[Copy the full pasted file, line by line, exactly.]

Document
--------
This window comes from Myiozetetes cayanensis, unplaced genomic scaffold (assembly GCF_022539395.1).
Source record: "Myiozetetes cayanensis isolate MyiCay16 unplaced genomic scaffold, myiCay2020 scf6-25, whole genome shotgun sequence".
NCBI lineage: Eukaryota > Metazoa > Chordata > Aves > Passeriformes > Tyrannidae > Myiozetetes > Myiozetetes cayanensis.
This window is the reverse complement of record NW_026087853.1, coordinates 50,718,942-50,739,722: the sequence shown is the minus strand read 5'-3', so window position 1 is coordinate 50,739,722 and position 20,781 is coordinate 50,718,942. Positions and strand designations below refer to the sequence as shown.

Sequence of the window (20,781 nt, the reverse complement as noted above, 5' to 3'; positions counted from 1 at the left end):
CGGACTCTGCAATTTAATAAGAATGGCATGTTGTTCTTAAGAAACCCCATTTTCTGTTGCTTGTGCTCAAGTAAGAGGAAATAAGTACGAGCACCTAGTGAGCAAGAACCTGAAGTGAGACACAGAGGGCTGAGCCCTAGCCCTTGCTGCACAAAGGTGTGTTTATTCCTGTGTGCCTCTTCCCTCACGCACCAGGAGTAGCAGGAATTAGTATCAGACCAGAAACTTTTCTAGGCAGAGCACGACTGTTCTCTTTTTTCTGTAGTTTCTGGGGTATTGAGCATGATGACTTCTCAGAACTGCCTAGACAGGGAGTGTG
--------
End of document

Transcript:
This window comes from Myiozetetes cayanensis, unplaced genomic scaffold (assembly GCF_022539395.1).
Source record: "Myiozetetes cayanensis isolate MyiCay16 unplaced genomic scaffold, myiCay2020 scf6-25, whole genome shotgun sequence".
NCBI lineage: Eukaryota > Metazoa > Chordata > Aves > Passeriformes > Tyrannidae > Myiozetetes > Myiozetetes cayanensis.
This window is the reverse complement of record NW_026087853.1, coordinates 50,718,942-50,739,722: the sequence shown is the minus strand read 5'-3', so window position 1 is coordinate 50,739,722 and position 20,781 is coordinate 50,718,942. Positions and strand designations below refer to the sequence as shown.

Sequence of the window (20,781 nt, the reverse complement as noted above, 5' to 3'; positions counted from 1 at the left end):
CGGACTCTGCAATTTAATAAGAATGGCATGTTGTTCTTAAGAAACCCCATTTTCTGTTGCTTGTGCTCAAGTAAGAGGAAATAAGTACGAGCACCTAGTGAGCAAGAACCTGAAGTGAGACACAGAGGGCTGAGCCCTAGCCCTTGCTGCACAAAGGTGTGTTTATTCCTGTGTGCCTCTTCCCTCACGCACCAGGAGTAGCAGGAATTAGTATCAGACCAGAAACTTTTCTAGGCAGAGCACGACTGTTCTCTTTTTTCTGTAGTTTCTGGGGTATTGAGCATGATGACTTCTCAGAACTGCCTAGACAGGGAGTGTG